Hang up the phone. Do not reply to emails, messages, or letters that the scammer sends. Do not make any more payments to the scammer. Beware of additional scammers who may contact you claiming they can help you get your lost money back.

Secure Your Finances

  • Report potentially compromised bank account, credit or debit card information to your financial institution(s) immediately. They may be able to cancel or reverse fraudulent transactions.
  • Notify the three major credit bureaus. They can add a fraud alert to warn potential credit grantors that you may be a victim of identity theft. You may also want to consider placing a free security freeze on your credit report. Doing so prevents lenders and others from accessing your credit report entirely, which will prevent them from extending credit:

Check Your Computer

If your computer was accessed or otherwise affected by a scam, check to make sure that your anti-virus is up-to-date and running and that your system is free of malware and keylogging software. You may also need to seek the help of a computer repair company. Consider utilizing the Better Business Bureau’s website to find a reputable company.

Change Your Account Passwords

Update your bank, credit card, social media, and email account passwords to try to limit further unauthorized access. Make sure to choose strong passwords when changing account passwords.

Report The Scam

Reporting helps protect others. While agencies can’t always track down perpetrators of crimes against scammers, they can utilize the information gathered to record patterns of abuse which may lead to action being taken against a company or industry.

Report your issue to the following agencies based on the nature of the scam:

  • Local Law Enforcement: Consumers are encouraged to report scams to their local police department or sheriff’s office, especially if you lost money or property or had your identity compromised.
  • Federal Trade Commission: Contact the Federal Trade Commission (FTC) at 1-877-FTC-HELP (1-877-382-4357) or use the Online Complaint Assistant to report various types of fraud, including counterfeit checks, lottery or sweepstakes scams, and more.
  • If someone is using your personal information, like your Social Security, credit card, or bank account number, to open new accounts, make purchases, or get a tax refund, report it at This federal government site will also help you create your Identity Theft Report and a personal recovery plan based on your situation. Questions can be directed to 877-ID THEFT.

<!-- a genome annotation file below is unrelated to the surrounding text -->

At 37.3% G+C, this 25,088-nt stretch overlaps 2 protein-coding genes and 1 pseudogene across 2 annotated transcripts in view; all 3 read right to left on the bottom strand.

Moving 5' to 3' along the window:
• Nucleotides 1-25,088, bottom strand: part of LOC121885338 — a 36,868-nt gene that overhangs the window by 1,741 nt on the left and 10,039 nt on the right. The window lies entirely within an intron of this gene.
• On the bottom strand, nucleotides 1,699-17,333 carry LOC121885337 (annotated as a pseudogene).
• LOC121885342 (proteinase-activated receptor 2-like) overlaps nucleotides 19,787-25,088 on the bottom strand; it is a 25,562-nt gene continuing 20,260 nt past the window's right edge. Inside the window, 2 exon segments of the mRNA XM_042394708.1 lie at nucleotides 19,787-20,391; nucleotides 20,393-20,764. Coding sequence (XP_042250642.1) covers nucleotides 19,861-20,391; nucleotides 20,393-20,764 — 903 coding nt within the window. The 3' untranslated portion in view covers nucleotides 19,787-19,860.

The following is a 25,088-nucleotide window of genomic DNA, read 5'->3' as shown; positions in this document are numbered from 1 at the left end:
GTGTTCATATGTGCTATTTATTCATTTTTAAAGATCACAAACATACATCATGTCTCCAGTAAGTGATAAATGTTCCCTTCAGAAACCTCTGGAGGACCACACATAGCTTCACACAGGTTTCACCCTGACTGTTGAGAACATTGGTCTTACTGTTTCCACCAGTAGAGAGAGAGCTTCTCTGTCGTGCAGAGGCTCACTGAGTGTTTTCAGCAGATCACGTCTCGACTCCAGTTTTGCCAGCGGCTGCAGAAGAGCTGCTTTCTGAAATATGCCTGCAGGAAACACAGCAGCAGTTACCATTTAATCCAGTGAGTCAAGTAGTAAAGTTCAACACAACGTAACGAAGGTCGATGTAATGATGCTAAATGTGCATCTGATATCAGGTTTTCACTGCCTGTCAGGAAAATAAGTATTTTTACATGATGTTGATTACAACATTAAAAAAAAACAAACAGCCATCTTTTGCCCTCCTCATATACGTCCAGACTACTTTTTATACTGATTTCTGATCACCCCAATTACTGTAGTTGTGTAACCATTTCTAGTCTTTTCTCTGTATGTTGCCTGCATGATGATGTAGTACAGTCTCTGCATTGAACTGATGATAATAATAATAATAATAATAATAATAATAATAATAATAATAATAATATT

How To Recognize a Phishing Scam

Scammers use email or text messages to try to steal your passwords, account numbers, or Social Security numbers. If they get that information, they could get access to your email, bank, or other accounts. Or they could sell your information to other scammers. Scammers launch thousands of phishing attacks like these every day — and they’re often successful.

Scammers often update their tactics to keep up with the latest news or trends, but here are some common tactics used in phishing emails or text messages:

Phishing emails and text messages often tell a story to trick you into clicking on a link or opening an attachment. You might get an unexpected email or text message that looks like it’s from a company you know or trust, like a bank or a credit card or utility company. Or maybe it’s from an online payment website or app. The message could be from a scammer, who might

  • say they’ve noticed some suspicious activity or log-in attempts — they haven’t
  • claim there’s a problem with your account or your payment information — there isn’t
  • say you need to confirm some personal or financial information — you don’t
  • include an invoice you don’t recognize — it’s fake
  • want you to click on a link to make a payment — but the link has malware
  • say you’re eligible to register for a government refund — it’s a scam
  • offer a coupon for free stuff — it’s not real

About Online Threat Alerts (OTA)

Online Threat Alerts or OTA is an anti-cybercrime community that started in 2012. OTA alerts the public to cyber crimes and other web threats.

By alerting the public, we have prevented a lot of online users from getting scammed or becoming victims of cybercrimes.

With the ever-increasing number of people going online, it important to have a community like OTA that continuously alerts or protects those same people from cyber-criminals, scammers and hackers, who are every day finding new ways of carrying out their malicious activities.

Online users can help by reporting suspicious or malicious messages or websites to OTA. And, if they want to determine if a message or website is a threat or scam, they can use OTA's search engine to search for the website or parts of the message for information.

Help maintain Online Threat Alerts (OTA).

How to Avoid Scams Aimed at Seniors